Information for Families

This page provides important information for parents or guardians of children with ASD under age six on the process for using autism funding to pay specific types of professionals. Service providers for children six and over do not have to be chosen from the Registry of Autism Service Providers (RASP), however, the RASP is a useful source of qualified professionals for children of all ages.

Accessing the RASP List

ACT manages the RASP on behalf of the Ministry of Children and Family Development (MCFD) which sets policies for the RASP. The RASP list can be searched from ACT’s website. New Behavior Consultants, Speech-Language Pathologists, Occupational Therapists and Physical Therapists are added frequently.

The RASP can be searched by:

  1. Profession.
  2. B.C. Cities. Enter the cities closest to you.
  3. Name of the professional.
  4. Languages other than English.
  5. Accepting new clients? Omits professionals who are not accepting new clients.

To access the most current list, Search the RASP.

Hiring Professionals from the RASP List

When using MCFD’s Autism Funding: Under 6 Program to pay professionals, parents MUST employ professionals (Behavior Consultants, Speech-Language Pathologists, Occupational Therapists, and Physical Therapists) from the RASP List.  If a professional provides service before they have been accepted to the RASP, they will not be reimbursed by the Autism Funding Branch. Parents are urged to check the RASP to ensure that a professional is listed before contracting with them.

A Note of Caution for Parents

When using Autism Funding, it is the parent’s responsibility for ensuring that the child’s program is a good fit. ACT understands that this is a significant task for parents whether their child was diagnosed last month or several years ago. ACT provides extensive information to empower parents to make informed decisions. Please see The Hub for details.

ACT verifies a professional’s credentials and experience prior to their inclusion on the RASP, and ensures they have a clear Criminal Record Check.  While we continually monitor and update the list, ACT does not endorse the expertise of any of the service providers on the RASP, nor do we take responsibility for or guarantee the quality of service they provide. A professional who is on the RASP has stated that he or she meets the minimum requirements for inclusion on the registry as set out in the MCFD Application Form.

Behavior Consultants

By placing themselves on the RASP, Behavior Consultants are formally declaring they are qualified to design, supervise, and oversee the implementation of intensive, comprehensive, effective, and individualized behavior treatment programs for children under 6 with ASD.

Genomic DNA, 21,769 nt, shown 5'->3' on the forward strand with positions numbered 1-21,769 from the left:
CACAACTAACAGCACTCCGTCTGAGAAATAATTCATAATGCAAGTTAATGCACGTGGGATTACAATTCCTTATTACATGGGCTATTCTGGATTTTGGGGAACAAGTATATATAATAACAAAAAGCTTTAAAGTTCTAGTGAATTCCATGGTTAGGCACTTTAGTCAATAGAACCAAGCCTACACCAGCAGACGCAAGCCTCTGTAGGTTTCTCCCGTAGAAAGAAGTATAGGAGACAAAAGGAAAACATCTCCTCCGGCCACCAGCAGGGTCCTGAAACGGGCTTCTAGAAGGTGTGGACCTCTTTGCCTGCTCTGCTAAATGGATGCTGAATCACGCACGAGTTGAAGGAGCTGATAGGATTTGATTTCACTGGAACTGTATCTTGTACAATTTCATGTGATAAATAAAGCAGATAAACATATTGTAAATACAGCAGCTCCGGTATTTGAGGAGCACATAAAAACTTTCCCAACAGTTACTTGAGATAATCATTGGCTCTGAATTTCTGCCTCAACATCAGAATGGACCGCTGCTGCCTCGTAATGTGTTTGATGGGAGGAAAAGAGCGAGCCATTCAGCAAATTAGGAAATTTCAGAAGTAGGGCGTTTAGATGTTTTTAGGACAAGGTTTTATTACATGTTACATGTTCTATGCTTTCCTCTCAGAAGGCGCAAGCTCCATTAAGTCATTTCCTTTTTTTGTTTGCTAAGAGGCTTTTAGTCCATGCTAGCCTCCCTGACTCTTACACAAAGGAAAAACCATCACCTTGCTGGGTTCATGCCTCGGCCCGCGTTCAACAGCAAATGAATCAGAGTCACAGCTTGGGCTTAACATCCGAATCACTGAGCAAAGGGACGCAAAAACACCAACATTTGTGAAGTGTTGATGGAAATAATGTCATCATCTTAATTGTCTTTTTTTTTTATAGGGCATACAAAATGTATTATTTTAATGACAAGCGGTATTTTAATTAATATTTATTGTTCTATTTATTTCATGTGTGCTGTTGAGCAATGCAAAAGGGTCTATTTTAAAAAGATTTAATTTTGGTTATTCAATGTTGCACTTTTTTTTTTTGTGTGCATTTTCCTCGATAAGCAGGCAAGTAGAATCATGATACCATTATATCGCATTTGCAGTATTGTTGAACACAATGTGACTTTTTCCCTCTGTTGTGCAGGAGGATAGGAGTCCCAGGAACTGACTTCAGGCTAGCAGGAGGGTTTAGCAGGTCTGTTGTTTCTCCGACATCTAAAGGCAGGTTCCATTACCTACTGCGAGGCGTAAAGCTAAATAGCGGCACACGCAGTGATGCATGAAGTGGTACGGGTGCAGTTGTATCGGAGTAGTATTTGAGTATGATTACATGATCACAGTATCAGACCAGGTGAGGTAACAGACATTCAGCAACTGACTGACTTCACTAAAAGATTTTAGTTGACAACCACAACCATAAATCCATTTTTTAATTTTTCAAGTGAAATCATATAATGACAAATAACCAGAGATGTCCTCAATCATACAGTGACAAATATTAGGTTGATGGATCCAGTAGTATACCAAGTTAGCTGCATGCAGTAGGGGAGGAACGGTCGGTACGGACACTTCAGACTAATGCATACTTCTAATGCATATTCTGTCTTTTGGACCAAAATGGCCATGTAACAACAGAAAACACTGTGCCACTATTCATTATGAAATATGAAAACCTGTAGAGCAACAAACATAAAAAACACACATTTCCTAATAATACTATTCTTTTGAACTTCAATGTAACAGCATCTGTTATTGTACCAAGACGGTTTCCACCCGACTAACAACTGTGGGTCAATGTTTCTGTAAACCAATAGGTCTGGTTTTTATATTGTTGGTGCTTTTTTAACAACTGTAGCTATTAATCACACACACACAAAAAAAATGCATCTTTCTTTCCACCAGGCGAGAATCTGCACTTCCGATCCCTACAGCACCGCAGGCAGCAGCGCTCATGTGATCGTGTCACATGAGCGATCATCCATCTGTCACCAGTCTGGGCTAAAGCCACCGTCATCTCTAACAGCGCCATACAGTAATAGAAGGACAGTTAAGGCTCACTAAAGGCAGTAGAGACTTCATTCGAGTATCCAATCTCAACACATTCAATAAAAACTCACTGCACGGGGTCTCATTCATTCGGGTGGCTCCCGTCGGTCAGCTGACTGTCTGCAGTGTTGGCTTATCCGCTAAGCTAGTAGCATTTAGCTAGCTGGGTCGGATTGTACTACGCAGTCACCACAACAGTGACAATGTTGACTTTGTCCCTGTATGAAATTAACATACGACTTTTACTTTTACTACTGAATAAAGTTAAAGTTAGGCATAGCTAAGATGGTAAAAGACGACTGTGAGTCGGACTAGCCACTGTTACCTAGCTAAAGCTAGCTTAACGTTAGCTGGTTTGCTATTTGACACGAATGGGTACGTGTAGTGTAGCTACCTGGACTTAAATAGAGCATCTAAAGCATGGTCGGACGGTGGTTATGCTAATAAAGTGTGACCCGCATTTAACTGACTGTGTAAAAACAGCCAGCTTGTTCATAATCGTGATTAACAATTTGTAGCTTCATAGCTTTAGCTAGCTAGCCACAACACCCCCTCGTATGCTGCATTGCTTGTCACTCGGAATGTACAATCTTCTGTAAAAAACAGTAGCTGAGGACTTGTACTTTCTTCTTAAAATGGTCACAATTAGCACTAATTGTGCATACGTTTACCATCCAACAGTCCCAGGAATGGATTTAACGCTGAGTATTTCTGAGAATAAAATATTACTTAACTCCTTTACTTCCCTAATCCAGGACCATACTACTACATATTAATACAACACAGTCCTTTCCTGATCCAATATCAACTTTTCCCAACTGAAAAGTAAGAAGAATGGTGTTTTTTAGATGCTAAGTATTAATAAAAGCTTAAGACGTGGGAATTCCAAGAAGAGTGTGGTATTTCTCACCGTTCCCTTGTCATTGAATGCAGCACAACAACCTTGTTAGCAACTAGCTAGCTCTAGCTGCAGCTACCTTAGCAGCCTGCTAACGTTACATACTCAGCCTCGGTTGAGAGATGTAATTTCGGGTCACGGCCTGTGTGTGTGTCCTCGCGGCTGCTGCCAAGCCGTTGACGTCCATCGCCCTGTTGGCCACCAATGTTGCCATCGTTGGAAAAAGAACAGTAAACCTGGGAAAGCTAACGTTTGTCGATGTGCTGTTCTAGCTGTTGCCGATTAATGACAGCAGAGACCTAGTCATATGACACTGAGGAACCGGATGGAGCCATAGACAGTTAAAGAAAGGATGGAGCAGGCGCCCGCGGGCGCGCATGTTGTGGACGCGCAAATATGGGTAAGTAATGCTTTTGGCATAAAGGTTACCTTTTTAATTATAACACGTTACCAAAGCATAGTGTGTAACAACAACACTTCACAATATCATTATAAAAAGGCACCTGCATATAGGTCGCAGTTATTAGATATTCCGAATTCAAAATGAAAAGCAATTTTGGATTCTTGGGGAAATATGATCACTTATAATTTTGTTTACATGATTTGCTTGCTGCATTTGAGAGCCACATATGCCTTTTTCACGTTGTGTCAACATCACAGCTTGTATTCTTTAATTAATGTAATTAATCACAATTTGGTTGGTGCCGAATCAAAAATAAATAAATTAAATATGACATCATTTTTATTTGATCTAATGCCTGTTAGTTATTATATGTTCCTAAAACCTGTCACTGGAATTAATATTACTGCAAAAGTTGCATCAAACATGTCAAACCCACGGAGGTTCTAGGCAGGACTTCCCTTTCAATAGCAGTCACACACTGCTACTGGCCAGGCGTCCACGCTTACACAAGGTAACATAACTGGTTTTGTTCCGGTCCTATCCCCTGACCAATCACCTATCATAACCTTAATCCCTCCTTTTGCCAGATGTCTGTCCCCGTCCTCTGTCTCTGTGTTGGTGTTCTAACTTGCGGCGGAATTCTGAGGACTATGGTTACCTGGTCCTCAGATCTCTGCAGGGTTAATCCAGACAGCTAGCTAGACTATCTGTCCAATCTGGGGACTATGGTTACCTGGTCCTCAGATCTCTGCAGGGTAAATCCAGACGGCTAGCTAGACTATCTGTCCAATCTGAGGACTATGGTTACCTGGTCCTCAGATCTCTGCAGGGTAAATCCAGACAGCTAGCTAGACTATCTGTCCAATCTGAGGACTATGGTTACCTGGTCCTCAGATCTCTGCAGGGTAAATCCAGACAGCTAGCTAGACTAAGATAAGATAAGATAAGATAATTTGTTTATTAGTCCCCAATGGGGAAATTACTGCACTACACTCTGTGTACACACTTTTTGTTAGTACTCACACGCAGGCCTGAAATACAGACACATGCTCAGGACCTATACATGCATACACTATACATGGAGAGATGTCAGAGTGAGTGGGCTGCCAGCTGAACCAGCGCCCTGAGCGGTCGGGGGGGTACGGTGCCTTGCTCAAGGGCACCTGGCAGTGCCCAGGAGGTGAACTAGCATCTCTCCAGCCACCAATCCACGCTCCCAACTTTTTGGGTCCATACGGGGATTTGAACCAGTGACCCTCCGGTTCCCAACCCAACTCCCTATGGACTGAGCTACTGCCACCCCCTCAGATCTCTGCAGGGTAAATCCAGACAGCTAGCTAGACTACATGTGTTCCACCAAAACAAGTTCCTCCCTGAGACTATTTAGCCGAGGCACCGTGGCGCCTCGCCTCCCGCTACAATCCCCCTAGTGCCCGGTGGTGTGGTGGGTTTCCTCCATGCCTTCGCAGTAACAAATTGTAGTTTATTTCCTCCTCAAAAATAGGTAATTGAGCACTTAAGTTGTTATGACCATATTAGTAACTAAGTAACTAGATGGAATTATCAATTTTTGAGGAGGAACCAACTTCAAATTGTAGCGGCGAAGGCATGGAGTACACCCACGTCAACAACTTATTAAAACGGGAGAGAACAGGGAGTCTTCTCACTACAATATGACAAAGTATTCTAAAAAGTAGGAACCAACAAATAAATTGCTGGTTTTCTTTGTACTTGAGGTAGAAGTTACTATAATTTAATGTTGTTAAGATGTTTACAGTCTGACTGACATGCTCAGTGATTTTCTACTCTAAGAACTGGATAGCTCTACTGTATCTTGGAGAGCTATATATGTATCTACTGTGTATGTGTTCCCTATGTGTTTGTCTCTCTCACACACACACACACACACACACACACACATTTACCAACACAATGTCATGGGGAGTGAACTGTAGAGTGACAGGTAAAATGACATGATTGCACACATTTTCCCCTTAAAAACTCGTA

Parents should keep in mind that the skills and abilities of Behavior Consultants vary. There is no college of Behavior Consultants in B.C., this means that there is no professional body to whom Behavior Consultants are accountable and can provide protection for consumers. Autism is a rapidly evolving international field of study characterized by ongoing development of new treatments, intervention strategies, and methodologies.

In B.C.,  Behavior Consultants can differ dramatically in terms of their education, training, experience and fee structure.  It is important for parents to ask questions about a consultant’s experience and skills and to refer to the program evaluation checklist. We strongly encourage parents to ask questions of professionals on the RASP whom they may wish to hire. It is important to sign a contract that sets out exactly what the consultant will provide, his or her role in the process, expectations of the family, and costs.

Behavioral Plan of Intervention

A Tool for Collaboration

A Behavioral Plan of Intervention (BPI) is highly recommended for children under the age of six. The BPI is developed by the Behavior Consultant in collaboration with the family and other professionals on the team. This may include a Speech-Language Pathologist, Occupational Therapist or Physical Therapist from the RASP List. Having a written treatment plan, such as a BPI, is an important tool in building a team approach and helps to make sure that service providers are accountable to the goals initially set by the team.  Through regular reviews, the BPI measures the child’s progress. This is a document that should always be ‘a work in progress’.  See MCFD’s A Parent’s Handbook: Your Guide to Autism Programs  for more information on BPIs.